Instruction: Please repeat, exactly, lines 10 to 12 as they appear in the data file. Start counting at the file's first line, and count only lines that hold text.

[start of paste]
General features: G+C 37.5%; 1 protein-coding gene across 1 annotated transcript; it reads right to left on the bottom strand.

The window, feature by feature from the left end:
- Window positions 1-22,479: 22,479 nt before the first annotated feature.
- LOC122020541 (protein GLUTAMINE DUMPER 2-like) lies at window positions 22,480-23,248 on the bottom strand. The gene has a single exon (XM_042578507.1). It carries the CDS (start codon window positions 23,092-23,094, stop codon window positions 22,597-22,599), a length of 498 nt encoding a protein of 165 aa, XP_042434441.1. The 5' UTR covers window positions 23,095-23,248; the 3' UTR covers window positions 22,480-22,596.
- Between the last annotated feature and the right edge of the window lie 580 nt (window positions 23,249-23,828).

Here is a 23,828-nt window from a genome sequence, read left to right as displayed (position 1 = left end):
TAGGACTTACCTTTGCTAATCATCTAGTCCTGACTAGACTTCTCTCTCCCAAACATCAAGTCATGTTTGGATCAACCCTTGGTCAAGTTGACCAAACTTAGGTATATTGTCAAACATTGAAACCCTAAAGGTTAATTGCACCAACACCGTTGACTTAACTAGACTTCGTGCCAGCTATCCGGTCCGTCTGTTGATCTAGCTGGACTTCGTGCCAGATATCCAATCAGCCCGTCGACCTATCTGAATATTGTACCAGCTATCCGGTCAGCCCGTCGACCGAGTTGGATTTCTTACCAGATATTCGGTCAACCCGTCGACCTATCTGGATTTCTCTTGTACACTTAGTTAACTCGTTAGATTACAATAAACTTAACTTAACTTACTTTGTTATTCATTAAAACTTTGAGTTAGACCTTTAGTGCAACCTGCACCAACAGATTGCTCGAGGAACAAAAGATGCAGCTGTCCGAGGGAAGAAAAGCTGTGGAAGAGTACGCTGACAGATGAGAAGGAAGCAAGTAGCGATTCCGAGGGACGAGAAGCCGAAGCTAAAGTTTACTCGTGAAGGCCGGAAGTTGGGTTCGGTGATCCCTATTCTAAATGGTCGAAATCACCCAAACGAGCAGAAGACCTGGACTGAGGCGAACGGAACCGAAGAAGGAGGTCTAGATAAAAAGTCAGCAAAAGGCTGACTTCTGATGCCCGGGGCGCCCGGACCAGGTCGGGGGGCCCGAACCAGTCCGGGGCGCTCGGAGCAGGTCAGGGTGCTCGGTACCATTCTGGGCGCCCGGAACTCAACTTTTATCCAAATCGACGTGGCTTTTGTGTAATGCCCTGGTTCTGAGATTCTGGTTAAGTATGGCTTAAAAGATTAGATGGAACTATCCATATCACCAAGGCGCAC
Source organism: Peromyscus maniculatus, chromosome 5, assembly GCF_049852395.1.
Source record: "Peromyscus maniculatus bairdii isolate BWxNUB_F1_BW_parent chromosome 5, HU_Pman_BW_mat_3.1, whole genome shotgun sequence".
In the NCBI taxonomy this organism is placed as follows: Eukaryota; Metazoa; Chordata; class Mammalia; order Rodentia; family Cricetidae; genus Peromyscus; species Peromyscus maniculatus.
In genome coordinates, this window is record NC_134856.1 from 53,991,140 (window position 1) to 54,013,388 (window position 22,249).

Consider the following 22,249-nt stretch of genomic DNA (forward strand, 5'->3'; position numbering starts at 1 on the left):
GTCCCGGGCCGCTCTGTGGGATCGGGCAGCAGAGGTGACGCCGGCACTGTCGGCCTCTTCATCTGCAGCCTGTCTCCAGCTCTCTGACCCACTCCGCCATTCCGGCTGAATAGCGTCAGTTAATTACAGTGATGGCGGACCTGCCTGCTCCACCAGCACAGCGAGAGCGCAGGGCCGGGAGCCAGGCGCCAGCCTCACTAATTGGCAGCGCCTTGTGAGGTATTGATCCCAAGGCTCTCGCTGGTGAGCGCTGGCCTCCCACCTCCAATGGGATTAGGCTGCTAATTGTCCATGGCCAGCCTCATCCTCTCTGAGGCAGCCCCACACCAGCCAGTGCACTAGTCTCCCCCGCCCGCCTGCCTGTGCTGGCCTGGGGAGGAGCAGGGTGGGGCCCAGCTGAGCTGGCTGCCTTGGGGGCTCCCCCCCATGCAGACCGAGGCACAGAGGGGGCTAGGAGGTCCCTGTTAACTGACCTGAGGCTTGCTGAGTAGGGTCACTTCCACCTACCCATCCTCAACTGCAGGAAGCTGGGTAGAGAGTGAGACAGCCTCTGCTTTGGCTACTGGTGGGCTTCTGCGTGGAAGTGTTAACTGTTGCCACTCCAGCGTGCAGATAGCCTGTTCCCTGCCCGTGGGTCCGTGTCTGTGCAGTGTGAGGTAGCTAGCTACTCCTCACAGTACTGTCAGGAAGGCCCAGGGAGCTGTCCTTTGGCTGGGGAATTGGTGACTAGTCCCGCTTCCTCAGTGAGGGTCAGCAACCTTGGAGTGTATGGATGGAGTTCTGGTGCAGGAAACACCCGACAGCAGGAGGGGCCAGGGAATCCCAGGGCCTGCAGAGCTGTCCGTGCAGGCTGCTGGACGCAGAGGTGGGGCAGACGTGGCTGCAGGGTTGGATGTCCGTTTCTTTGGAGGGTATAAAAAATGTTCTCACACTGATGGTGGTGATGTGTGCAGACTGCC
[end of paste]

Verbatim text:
In the NCBI taxonomy this organism is placed as follows: Eukaryota; Metazoa; Chordata; class Mammalia; order Rodentia; family Cricetidae; genus Peromyscus; species Peromyscus maniculatus.
In genome coordinates, this window is record NC_134856.1 from 53,991,140 (window position 1) to 54,013,388 (window position 22,249).

Consider the following 22,249-nt stretch of genomic DNA (forward strand, 5'->3'; position numbering starts at 1 on the left):